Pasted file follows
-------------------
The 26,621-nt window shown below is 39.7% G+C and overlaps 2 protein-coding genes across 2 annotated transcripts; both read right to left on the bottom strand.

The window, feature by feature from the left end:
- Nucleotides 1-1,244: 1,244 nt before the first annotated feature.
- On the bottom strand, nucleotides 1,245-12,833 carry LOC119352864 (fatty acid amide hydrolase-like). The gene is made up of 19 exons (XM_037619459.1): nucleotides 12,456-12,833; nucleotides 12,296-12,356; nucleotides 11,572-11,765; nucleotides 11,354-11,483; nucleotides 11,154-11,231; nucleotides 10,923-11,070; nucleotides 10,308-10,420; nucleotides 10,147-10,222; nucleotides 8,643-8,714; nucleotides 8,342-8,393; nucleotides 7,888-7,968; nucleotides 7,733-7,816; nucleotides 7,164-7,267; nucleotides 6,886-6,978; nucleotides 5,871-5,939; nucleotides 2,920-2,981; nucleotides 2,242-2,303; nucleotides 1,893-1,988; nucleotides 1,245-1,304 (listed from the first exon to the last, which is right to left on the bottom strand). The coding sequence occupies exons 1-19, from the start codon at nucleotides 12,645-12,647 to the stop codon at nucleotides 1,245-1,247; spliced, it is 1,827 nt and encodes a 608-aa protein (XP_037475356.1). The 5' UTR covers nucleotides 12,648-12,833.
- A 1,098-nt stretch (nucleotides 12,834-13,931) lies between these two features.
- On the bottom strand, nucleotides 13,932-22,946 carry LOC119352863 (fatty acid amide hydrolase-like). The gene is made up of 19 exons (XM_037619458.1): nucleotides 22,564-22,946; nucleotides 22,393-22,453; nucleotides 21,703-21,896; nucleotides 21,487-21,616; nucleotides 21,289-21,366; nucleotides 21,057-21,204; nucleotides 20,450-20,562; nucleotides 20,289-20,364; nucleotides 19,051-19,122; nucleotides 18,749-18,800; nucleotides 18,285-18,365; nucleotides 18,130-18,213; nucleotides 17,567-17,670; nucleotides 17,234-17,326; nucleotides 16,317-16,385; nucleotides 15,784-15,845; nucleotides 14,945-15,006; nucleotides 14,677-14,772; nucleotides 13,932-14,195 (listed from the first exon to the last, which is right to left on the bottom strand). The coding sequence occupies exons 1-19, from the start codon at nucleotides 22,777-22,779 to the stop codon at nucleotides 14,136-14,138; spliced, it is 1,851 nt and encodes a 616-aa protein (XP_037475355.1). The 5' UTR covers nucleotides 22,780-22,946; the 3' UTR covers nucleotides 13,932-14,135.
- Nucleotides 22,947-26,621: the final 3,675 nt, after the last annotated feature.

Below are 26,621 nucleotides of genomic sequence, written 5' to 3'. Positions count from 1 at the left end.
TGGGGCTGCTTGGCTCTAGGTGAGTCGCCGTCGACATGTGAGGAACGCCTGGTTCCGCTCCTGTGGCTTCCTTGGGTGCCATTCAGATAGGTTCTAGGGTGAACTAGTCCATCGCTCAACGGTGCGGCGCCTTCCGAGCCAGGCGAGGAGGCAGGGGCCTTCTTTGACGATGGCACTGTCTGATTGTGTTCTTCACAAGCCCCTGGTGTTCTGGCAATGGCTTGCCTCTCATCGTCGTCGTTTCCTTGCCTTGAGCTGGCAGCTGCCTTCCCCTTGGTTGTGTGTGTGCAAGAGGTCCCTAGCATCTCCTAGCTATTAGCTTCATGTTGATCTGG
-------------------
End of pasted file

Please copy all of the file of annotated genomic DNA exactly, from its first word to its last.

The 26,621-nt window shown below is 39.7% G+C and overlaps 2 protein-coding genes across 2 annotated transcripts; both read right to left on the bottom strand.

The window, feature by feature from the left end:
- Nucleotides 1-1,244: 1,244 nt before the first annotated feature.
- On the bottom strand, nucleotides 1,245-12,833 carry LOC119352864 (fatty acid amide hydrolase-like). The gene is made up of 19 exons (XM_037619459.1): nucleotides 12,456-12,833; nucleotides 12,296-12,356; nucleotides 11,572-11,765; nucleotides 11,354-11,483; nucleotides 11,154-11,231; nucleotides 10,923-11,070; nucleotides 10,308-10,420; nucleotides 10,147-10,222; nucleotides 8,643-8,714; nucleotides 8,342-8,393; nucleotides 7,888-7,968; nucleotides 7,733-7,816; nucleotides 7,164-7,267; nucleotides 6,886-6,978; nucleotides 5,871-5,939; nucleotides 2,920-2,981; nucleotides 2,242-2,303; nucleotides 1,893-1,988; nucleotides 1,245-1,304 (listed from the first exon to the last, which is right to left on the bottom strand). The coding sequence occupies exons 1-19, from the start codon at nucleotides 12,645-12,647 to the stop codon at nucleotides 1,245-1,247; spliced, it is 1,827 nt and encodes a 608-aa protein (XP_037475356.1). The 5' UTR covers nucleotides 12,648-12,833.
- A 1,098-nt stretch (nucleotides 12,834-13,931) lies between these two features.
- On the bottom strand, nucleotides 13,932-22,946 carry LOC119352863 (fatty acid amide hydrolase-like). The gene is made up of 19 exons (XM_037619458.1): nucleotides 22,564-22,946; nucleotides 22,393-22,453; nucleotides 21,703-21,896; nucleotides 21,487-21,616; nucleotides 21,289-21,366; nucleotides 21,057-21,204; nucleotides 20,450-20,562; nucleotides 20,289-20,364; nucleotides 19,051-19,122; nucleotides 18,749-18,800; nucleotides 18,285-18,365; nucleotides 18,130-18,213; nucleotides 17,567-17,670; nucleotides 17,234-17,326; nucleotides 16,317-16,385; nucleotides 15,784-15,845; nucleotides 14,945-15,006; nucleotides 14,677-14,772; nucleotides 13,932-14,195 (listed from the first exon to the last, which is right to left on the bottom strand). The coding sequence occupies exons 1-19, from the start codon at nucleotides 22,777-22,779 to the stop codon at nucleotides 14,136-14,138; spliced, it is 1,851 nt and encodes a 616-aa protein (XP_037475355.1). The 5' UTR covers nucleotides 22,780-22,946; the 3' UTR covers nucleotides 13,932-14,135.
- Nucleotides 22,947-26,621: the final 3,675 nt, after the last annotated feature.

Below are 26,621 nucleotides of genomic sequence, written 5' to 3'. Positions count from 1 at the left end.
TGGGGCTGCTTGGCTCTAGGTGAGTCGCCGTCGACATGTGAGGAACGCCTGGTTCCGCTCCTGTGGCTTCCTTGGGTGCCATTCAGATAGGTTCTAGGGTGAACTAGTCCATCGCTCAACGGTGCGGCGCCTTCCGAGCCAGGCGAGGAGGCAGGGGCCTTCTTTGACGATGGCACTGTCTGATTGTGTTCTTCACAAGCCCCTGGTGTTCTGGCAATGGCTTGCCTCTCATCGTCGTCGTTTCCTTGCCTTGAGCTGGCAGCTGCCTTCCCCTTGGTTGTGTGTGTGCAAGAGGTCCCTAGCATCTCCTAGCTATTAGCTTCATGTTGATCTGG